I did go ahead and add a dragon goby to help keep the sand turned over. I was going to get another sleeper goby, but the store was out.

The engineering goby is getting bigger. His stripes have switched from horizontal to vertical. I’ll try to get a picture in the next feeding. I notice he’s venturing out a lot farther during feeding time too.

Lastly, I added a web cam to the environment. I’m still working on getting remote viewing to work.

Grafana Graphing

It’s strange to be talking about Linux stuff on a reef site, but then again…

I spent the better part of the weekend setting up an ELK stack on my web server. I’ve never been happy with the silly graphs my reeflog was producing. Mostly the fact that they were not dynamic at all, which made it very painful if I wanted to see something that was already graphed.

I already have all the data going to a MySQL, and I’ve been searching for a better way of graphing that data.

Thus enters Grafana. Grafana is an application that runs on the web server and can be used to alert, show and graph various timedate based data. Unfortunately it does not have hooks for getting data directly from a MySQL database.

So, you install ElasticSearch. ElasticSearch is basically a nodb logging database that can take in data from endpoints and store it in an easily searchable fashion… But how do I get the data from  the MySQL DB into the ElasticSearch.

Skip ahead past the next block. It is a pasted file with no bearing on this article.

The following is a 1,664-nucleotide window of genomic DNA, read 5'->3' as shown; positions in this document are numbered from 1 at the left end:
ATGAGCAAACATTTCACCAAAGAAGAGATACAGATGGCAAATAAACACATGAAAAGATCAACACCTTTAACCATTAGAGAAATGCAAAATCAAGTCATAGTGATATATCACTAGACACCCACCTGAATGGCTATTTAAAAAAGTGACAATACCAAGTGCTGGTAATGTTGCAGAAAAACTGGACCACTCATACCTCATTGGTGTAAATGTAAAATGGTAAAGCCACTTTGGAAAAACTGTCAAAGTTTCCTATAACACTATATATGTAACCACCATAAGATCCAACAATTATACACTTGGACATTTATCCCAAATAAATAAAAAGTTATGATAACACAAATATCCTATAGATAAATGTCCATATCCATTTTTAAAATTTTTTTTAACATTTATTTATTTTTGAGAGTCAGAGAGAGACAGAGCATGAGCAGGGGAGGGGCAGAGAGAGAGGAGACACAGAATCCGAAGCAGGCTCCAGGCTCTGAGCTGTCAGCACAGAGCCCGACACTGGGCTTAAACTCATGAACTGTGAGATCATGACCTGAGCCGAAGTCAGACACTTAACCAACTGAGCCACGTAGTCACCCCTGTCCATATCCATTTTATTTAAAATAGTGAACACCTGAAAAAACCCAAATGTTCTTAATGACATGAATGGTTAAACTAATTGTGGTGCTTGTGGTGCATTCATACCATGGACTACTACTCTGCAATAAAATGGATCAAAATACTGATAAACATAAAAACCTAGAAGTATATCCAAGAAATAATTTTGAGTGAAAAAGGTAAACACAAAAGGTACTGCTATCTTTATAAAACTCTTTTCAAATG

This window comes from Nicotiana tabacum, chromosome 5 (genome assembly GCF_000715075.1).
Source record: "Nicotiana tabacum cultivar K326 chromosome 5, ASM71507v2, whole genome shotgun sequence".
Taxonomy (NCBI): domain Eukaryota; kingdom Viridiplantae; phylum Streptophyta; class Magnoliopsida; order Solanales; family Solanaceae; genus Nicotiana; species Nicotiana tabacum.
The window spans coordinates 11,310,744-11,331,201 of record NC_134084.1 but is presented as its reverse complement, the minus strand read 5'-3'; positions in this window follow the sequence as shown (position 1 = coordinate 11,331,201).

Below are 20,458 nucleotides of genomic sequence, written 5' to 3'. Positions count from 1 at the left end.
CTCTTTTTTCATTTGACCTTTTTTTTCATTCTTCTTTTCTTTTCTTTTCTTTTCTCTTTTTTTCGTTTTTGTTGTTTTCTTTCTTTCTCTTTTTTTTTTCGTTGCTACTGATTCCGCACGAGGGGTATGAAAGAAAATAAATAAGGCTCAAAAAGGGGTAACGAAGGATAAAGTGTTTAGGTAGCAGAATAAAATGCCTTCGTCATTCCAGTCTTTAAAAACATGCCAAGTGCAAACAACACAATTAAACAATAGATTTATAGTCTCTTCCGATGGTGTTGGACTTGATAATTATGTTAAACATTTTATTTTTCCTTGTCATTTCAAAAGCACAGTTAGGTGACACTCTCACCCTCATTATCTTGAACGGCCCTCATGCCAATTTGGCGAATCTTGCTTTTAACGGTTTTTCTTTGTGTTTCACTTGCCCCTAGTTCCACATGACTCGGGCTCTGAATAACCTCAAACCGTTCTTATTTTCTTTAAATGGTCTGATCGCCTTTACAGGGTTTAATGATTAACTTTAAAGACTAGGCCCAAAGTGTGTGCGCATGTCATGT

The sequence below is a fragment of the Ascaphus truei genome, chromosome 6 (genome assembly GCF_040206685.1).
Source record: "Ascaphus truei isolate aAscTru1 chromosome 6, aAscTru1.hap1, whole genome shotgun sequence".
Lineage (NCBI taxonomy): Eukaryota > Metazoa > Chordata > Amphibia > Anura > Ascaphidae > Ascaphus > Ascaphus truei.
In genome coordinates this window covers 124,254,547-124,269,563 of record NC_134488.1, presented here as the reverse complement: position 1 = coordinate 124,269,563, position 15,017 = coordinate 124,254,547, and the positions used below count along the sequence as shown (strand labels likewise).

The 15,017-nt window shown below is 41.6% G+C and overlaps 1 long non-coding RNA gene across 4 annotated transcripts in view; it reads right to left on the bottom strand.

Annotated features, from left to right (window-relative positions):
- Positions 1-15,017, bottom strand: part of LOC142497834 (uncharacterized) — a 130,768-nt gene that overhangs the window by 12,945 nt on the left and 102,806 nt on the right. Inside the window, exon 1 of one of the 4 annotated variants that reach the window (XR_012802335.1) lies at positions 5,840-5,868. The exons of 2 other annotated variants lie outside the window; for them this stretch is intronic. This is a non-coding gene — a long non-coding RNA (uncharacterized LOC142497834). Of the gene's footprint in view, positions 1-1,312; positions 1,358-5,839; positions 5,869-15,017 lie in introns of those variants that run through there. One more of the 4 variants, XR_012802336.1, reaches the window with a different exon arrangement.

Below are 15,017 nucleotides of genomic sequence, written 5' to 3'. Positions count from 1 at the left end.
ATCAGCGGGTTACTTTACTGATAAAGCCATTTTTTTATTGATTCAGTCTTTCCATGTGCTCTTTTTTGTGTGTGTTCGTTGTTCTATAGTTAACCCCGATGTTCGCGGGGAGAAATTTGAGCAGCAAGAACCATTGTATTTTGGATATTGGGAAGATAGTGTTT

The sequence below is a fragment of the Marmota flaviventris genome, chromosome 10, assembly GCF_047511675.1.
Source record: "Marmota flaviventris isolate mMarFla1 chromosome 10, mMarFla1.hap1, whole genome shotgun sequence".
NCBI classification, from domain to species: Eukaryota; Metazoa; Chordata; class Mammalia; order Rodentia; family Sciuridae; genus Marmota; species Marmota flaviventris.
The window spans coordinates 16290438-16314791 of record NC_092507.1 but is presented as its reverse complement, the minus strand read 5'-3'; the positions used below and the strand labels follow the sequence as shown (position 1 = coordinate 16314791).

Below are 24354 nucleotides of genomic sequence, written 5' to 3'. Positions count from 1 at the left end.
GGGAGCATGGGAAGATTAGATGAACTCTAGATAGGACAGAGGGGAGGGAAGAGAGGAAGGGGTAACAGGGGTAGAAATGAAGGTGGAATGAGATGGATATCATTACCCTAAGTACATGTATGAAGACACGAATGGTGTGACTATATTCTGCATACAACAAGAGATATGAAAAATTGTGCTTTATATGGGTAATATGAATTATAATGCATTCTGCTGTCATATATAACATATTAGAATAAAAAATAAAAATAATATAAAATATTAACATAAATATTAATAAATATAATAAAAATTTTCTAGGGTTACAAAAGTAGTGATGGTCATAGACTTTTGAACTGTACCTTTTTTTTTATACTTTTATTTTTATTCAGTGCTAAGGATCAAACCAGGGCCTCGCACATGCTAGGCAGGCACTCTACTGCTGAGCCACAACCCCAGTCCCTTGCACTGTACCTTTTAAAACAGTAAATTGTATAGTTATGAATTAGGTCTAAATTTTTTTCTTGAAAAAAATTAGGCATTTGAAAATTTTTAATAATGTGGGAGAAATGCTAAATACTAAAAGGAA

Next you install logstash. Logstash is yet another service that runs. You can configure various inputs and provide it various outputs and it will transpose the data from one source to the other. In my case, it logs in to the MySQL DB, grabs any data since the last update, and puts it into ElasticSearch.

Probably the biggest thing I’ve learned since doing this is that the Wifi connection to the internet is spotty at best for my poor little Raspberry Pi. There’s quite a few times where it doesn’t get data up to the server. It doesn’t really matter… most things don’t happen quite that quickly in a reef tank. The one thing I probably miss out on is anytime the top-off pump runs as it typically only runs for a minute to begin with.

If I setup a kalk reactor like I want to, then I may switch out the pump with a doser. That would run slower than a top-off pump would and may get caught be the graph more often.

Here’s a screenshot of the current dashboard. Alerts are at the top. pH and Temperature are graphed at the bottom.

Coral Death and Update

The Montipora Cap didn’t make it. It slowly died off until I finally removed it from the tank.

The Blastimosa doesn’t seem to be fully extending out during the day either. I’m wondering if my lower salinity is causing it. I’ll work on getting that slowly raised back up.

All the other fish/inverts are doing well. Having the pH probe in the top-off tank with the Kalk has helped me to keep saturation high. I think this is also helping me keep the Ca/Alk higher in the main tank as well.